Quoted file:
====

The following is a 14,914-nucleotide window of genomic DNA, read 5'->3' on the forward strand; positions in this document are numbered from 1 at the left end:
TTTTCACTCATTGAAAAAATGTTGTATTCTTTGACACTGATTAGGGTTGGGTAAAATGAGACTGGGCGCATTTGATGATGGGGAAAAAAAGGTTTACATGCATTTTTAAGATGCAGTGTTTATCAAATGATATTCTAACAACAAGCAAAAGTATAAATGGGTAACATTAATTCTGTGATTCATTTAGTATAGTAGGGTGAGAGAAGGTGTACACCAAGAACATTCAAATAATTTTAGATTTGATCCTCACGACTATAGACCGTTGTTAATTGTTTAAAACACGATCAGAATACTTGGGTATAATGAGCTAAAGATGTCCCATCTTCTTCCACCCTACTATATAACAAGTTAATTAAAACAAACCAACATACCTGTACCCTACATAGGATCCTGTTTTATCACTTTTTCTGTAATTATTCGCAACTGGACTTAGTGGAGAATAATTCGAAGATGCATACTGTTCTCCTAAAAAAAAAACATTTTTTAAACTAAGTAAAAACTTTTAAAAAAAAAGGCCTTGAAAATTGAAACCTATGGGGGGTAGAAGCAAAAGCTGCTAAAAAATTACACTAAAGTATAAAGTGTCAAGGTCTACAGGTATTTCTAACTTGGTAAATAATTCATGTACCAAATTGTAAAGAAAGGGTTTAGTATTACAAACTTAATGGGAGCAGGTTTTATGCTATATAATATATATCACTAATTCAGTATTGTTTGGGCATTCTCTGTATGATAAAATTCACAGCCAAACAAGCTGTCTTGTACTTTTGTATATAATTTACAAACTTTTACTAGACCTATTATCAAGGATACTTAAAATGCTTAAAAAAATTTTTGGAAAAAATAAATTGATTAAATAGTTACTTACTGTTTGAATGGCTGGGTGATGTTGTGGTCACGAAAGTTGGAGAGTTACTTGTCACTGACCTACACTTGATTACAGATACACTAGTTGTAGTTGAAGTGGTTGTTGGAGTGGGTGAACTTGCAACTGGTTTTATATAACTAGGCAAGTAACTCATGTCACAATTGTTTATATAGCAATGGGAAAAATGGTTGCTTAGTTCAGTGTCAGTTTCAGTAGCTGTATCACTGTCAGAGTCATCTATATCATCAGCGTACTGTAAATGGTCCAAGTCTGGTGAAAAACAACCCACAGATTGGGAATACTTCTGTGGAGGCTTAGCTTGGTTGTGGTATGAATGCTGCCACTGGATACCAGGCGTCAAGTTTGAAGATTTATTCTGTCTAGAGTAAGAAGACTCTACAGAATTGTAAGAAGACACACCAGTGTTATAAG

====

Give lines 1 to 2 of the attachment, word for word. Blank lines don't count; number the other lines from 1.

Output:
The following is a 14,914-nucleotide window of genomic DNA, read 5'->3' on the forward strand; positions in this document are numbered from 1 at the left end:
TTTTCACTCATTGAAAAAATGTTGTATTCTTTGACACTGATTAGGGTTGGGTAAAATGAGACTGGGCGCATTTGATGATGGGGAAAAAAAGGTTTACATGCATTTTTAAGATGCAGTGTTTATCAAATGATATTCTAACAACAAGCAAAAGTATAAATGGGTAACATTAATTCTGTGATTCATTTAGTATAGTAGGGTGAGAGAAGGTGTACACCAAGAACATTCAAATAATTTTAGATTTGATCCTCACGACTATAGACCGTTGTTAATTGTTTAAAACACGATCAGAATACTTGGGTATAATGAGCTAAAGATGTCCCATCTTCTTCCACCCTACTATATAACAAGTTAATTAAAACAAACCAACATACCTGTACCCTACATAGGATCCTGTTTTATCACTTTTTCTGTAATTATTCGCAACTGGACTTAGTGGAGAATAATTCGAAGATGCATACTGTTCTCCTAAAAAAAAAACATTTTTTAAACTAAGTAAAAACTTTTAAAAAAAAAGGCCTTGAAAATTGAAACCTATGGGGGGTAGAAGCAAAAGCTGCTAAAAAATTACACTAAAGTATAAAGTGTCAAGGTCTACAGGTATTTCTAACTTGGTAAATAATTCATGTACCAAATTGTAAAGAAAGGGTTTAGTATTACAAACTTAATGGGAGCAGGTTTTATGCTATATAATATATATCACTAATTCAGTATTGTTTGGGCATTCTCTGTATGATAAAATTCACAGCCAAACAAGCTGTCTTGTACTTTTGTATATAATTTACAAACTTTTACTAGACCTATTATCAAGGATACTTAAAATGCTTAAAAAAATTTTTGGAAAAAATAAATTGATTAAATAGTTACTTACTGTTTGAATGGCTGGGTGATGTTGTGGTCACGAAAGTTGGAGAGTTACTTGTCACTGACCTACACTTGATTACAGATACACTAGTTGTAGTTGAAGTGGTTGTTGGAGTGGGTGAACTTGCAACTGGTTTTATATAACTAGGCAAGTAACTCATGTCACAATTGTTTATATAGCAATGGGAAAAATGGTTGCTTAGTTCAGTGTCAGTTTCAGTAGCTGTATCACTGTCAGAGTCATCTATATCATCAGCGTACTGTAAATGGTCCAAGTCTGGTGAAAAACAACCCACAGATTGGGAATACTTCTGTGGAGGCTTAGCTTGGTTGTGGTATGAATGCTGCCACTGGATACCAGGCGTCAAGTTTGAAGATTTATTCTGTCTAGAGTAAGAAGACTCTACAGAATTGTAAGAAGACACACCAGTGTTATAAG